It was the summer of 1944. I would be starting fourth grade in September. We had moved to our acreage on the edge of Knoxville the preceding March. There were walnut trees, pear trees, raspberry bushes, and an old apple tree– and oddly enough, no cherry trees on what had once been a cherry orchard. My mother was making raspberry jelly from berries we’d picked, and apple butter from some of the summer apples. These early apples, commonly called glass apples, made the best and smoothest apple butter when used before they were fully ripe. She also used some of the apples in the berry jelly for the pectin they contained, which helped the jelly to set.
Our homemade jelly was always put into an assortment of odd glasses that had once held such things as commercially made jelly and jam, peanut butter, olives, and cheese spread. Many of the jars had screw-on lids, but most had metal lids that had to be pried off with a bottle opener and, in the process, were bent enough that the lids wouldn’t re-close tightly enough for reuse.
At age ten, I was already “the daughter who liked to cook” and Mother usually recruited me as her assistant because I never objected or avoided such duties. Aside from helping peel apples and wash berries, I washed my share of jelly jars, turning them upside down in the pan of boiling water so that they would be sterilized when it came time to fill them with jelly. Once the jelly was ready, Mother melted slabs of paraffin in a saucepan on the stove. The paraffin would be carefully spooned over the top of the jelly in the jars, to seal it in lieu of a lid, and came in boxes the size of a pound of butter. It was divided into four slabs rather than sticks, with each slab wrapped in parchment. I never was allowed to melt the paraffin, possibly because Mother knew how easy it was to overheat it and start a fire.
In a drawer near the stove, was a wax paper bread wrapper containing round chunks of paraffin that had formerly sealed the tops of other jars of jelly. These were also added to the pan. One might expect that, after a few years of jelly-making, my mother would have saved and reused the paraffin and, over time, she should have collected enough that she didn’t need to start with a new box every year. The problem with that theory was that, when removed from the top of the jelly, the paraffin always retained smidgens of jelly and, when chewed like chewing gum, had a pleasant flavor, at least for a short time. Once-chewed paraffin was not suitable for recycling, so she carefully hoarded as much of it as she could keep from us girls.
One year, a neighbor told Mother about a simpler method of melting the paraffin. It eliminated the danger of a flaming pan of melted paraffin on the stove. One had only to grate the paraffin, place it in the bottoms of the jelly glasses, and pour the boiling hot jelly on top of it. The heat from the jelly would melt the paraffin which would then rise to the top and seal the jelly. I don’t know if we failed to grate the paraffin finely enough, or if the jelly wasn’t hot enough, but the experiment was a total failure. We had to use additional paraffin to seal the jelly, and the jelly itself contained little globules of wax which we ended up swallowing, though we’d hoped that, after the jelly cooled, could be somehow separated and used as ersatz chewing gum.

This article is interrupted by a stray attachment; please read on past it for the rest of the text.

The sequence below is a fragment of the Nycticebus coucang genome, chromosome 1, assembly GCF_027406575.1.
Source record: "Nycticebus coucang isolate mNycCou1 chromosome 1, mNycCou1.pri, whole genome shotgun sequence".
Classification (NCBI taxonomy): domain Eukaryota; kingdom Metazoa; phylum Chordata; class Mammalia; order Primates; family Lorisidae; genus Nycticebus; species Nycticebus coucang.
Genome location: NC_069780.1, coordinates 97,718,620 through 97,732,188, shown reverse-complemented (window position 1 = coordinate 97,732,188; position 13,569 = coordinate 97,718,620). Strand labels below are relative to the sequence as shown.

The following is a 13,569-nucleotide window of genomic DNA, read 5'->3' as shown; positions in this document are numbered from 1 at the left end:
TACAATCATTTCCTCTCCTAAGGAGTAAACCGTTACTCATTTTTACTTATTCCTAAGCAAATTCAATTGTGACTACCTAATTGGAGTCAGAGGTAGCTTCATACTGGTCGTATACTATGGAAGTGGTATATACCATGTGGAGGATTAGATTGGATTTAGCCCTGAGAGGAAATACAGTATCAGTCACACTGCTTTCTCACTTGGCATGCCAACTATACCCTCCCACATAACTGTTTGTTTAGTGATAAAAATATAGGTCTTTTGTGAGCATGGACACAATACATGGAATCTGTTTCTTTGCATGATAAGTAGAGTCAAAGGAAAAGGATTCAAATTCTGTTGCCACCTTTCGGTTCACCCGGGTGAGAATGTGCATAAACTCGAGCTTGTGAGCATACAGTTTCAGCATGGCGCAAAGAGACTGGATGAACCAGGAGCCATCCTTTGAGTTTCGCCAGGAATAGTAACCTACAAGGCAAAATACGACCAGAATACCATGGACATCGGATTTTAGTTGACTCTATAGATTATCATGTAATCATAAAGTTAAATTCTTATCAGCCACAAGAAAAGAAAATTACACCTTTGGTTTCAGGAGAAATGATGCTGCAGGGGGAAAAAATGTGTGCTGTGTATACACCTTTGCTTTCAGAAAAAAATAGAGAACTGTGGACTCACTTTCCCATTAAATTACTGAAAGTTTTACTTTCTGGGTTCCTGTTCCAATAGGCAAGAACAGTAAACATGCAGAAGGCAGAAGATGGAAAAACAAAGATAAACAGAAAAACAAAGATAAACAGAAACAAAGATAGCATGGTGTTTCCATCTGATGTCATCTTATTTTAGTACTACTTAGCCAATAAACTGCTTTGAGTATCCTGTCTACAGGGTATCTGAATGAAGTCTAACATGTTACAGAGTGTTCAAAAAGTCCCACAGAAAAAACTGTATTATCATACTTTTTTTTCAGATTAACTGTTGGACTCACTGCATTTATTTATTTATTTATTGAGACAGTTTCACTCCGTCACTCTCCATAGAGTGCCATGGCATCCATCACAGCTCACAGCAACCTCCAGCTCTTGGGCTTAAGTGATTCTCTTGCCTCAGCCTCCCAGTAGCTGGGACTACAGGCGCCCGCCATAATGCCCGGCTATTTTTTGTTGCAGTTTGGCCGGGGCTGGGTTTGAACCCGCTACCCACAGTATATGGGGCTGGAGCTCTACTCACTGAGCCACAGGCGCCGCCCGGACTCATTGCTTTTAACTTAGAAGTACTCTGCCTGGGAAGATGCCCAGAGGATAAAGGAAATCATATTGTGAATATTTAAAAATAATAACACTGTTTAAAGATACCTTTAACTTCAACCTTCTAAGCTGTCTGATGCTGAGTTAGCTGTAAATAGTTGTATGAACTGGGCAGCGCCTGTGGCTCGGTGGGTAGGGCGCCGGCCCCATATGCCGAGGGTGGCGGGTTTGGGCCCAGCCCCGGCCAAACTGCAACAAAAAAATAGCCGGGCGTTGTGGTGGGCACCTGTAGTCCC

At about this time, my sister joined the Girl Scouts and learned to use old paraffin and stubs of old wax crayons to make colorful candles. Mother’s stash of recycled paraffin was raided frequently that winter, as we all enjoyed this new hobby.
Within a few years, Mother had switched to two-piece lids and pint mason jars for her jellies and jams, having discovered that the boiling hot jelly would sterilize both the jars and lids if she turned them upside down after screwing on the lids. We listened for the muffled ping of the upside-down jars, counting them until all had sealed. I have used that method since then and never had a jar of jelly go bad.
I don’t make much jelly these days, but when I had a lot of mixed fruit salad left after a party, I knew I wouldn’t eat it all before it had to be thrown out. Could I turn it into jelly? It was a mixture of apples, grapes, oranges, maraschino cherries, and pineapple, with a dressing made from marshmallows and pineapple juice. I added some sugar, and the juice from the maraschino cherries, mushed it all up in the blender and cooked it down to the consistency of apple butter. I didn’t seal it in mason jars, nor did I pour it into jelly glasses and seal with paraffin. I put it in a tub with a plastic lid and keep it in the refrigerator. Easiest method yet.